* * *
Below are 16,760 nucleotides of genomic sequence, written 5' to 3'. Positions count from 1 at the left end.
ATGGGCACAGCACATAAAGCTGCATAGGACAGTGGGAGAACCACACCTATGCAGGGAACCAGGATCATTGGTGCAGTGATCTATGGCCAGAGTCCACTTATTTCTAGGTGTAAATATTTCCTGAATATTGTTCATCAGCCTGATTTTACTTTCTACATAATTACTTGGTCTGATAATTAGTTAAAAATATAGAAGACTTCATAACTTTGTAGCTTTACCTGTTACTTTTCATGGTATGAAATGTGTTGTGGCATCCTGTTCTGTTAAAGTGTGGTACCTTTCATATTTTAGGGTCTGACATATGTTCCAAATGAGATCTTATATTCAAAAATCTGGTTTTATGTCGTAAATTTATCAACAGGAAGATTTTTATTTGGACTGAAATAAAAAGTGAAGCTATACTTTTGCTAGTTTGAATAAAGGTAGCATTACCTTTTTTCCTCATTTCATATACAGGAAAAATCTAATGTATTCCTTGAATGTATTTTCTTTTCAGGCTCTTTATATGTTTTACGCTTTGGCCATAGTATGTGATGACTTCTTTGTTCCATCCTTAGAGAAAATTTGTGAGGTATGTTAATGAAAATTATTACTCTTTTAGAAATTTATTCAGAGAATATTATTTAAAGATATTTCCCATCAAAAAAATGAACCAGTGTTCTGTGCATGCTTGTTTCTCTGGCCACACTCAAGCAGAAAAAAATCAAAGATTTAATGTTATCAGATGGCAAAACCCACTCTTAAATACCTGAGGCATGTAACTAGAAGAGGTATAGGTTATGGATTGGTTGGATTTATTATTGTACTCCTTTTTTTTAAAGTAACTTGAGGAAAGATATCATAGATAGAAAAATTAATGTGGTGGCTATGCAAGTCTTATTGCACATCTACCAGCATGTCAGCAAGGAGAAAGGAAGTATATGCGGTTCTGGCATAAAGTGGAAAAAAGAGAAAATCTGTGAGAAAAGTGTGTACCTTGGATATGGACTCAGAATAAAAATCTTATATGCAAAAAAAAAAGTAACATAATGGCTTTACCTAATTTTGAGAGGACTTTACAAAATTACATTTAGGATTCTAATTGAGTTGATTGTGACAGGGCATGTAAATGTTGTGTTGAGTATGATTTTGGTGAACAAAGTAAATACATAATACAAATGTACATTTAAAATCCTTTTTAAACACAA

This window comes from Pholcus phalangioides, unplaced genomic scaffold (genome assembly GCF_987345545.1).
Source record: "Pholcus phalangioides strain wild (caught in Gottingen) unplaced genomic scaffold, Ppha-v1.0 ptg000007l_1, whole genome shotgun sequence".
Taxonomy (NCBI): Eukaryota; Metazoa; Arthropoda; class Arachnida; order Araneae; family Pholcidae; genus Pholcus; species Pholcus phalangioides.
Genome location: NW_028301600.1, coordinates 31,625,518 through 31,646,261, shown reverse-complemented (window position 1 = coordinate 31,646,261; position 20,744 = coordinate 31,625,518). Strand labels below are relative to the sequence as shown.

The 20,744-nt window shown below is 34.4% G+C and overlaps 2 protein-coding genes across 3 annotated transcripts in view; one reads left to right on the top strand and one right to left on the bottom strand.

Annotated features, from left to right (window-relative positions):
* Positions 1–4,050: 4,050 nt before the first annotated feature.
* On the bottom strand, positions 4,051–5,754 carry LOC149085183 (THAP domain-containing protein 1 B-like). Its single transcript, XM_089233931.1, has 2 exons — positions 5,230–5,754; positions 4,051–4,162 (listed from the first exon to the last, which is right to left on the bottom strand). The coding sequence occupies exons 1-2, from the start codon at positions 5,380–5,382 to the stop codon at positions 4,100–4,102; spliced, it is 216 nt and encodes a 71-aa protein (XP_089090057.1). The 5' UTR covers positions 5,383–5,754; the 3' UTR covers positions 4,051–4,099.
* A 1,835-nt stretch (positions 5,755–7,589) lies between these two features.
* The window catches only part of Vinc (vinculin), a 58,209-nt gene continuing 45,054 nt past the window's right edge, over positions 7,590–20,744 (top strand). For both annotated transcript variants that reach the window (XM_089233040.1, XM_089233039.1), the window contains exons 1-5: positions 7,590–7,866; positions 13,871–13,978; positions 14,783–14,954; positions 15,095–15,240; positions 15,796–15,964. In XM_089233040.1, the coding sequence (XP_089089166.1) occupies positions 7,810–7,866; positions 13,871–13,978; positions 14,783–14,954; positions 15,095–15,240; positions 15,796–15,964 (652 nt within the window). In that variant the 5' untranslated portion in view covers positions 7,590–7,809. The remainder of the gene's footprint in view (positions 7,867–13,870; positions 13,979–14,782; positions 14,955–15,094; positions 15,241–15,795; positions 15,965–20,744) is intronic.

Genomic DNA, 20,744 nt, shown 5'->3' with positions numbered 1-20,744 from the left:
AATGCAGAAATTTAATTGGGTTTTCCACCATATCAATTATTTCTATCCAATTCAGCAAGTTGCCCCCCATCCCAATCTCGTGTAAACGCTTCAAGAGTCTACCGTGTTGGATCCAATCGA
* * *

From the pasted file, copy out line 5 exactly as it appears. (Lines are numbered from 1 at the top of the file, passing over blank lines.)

Taxonomy (NCBI): Eukaryota; Metazoa; Arthropoda; class Arachnida; order Araneae; family Pholcidae; genus Pholcus; species Pholcus phalangioides.